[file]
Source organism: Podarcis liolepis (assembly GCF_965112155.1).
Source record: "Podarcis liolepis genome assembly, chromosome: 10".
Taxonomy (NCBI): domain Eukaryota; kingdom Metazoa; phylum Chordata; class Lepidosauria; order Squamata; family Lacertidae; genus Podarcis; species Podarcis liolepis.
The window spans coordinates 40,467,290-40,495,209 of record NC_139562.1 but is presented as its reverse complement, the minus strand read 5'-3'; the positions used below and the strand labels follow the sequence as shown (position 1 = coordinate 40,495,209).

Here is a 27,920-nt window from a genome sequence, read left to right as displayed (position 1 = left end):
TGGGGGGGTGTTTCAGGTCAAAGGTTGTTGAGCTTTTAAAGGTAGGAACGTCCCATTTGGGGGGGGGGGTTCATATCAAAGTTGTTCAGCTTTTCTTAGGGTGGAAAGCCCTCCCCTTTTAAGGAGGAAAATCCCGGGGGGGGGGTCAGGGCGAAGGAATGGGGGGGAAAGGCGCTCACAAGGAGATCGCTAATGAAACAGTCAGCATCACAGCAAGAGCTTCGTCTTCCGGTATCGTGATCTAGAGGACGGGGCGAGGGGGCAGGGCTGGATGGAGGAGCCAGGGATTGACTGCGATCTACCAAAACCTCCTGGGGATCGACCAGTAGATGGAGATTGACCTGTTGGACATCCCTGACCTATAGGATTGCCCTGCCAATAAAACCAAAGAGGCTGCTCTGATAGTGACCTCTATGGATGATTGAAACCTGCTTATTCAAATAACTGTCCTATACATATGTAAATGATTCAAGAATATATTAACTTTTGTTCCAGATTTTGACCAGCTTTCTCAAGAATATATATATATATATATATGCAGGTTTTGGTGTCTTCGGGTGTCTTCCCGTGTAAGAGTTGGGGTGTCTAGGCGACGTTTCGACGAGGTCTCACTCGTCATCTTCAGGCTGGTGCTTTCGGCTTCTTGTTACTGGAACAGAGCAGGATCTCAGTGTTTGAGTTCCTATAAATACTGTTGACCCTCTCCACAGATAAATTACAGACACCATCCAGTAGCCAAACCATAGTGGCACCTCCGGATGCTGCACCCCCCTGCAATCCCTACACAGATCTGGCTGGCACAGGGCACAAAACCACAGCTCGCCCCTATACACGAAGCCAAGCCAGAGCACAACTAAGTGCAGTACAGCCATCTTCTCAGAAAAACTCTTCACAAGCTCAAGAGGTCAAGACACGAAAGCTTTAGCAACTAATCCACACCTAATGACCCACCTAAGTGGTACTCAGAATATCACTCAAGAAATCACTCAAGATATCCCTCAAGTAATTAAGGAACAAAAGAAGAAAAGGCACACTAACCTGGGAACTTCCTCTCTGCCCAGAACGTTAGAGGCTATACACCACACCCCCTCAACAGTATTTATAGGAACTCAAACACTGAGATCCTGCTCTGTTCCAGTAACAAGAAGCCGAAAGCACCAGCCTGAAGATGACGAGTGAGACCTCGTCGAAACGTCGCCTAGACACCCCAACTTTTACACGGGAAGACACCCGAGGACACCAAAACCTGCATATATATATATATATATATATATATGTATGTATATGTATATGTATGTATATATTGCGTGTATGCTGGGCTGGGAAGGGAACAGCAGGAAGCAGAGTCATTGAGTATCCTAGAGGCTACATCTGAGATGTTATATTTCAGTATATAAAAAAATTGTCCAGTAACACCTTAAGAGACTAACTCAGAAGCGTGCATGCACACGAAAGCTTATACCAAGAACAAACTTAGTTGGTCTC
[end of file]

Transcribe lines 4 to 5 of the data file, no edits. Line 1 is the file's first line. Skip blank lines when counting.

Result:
The window spans coordinates 40,467,290-40,495,209 of record NC_139562.1 but is presented as its reverse complement, the minus strand read 5'-3'; the positions used below and the strand labels follow the sequence as shown (position 1 = coordinate 40,495,209).

Here is a 27,920-nt window from a genome sequence, read left to right as displayed (position 1 = left end):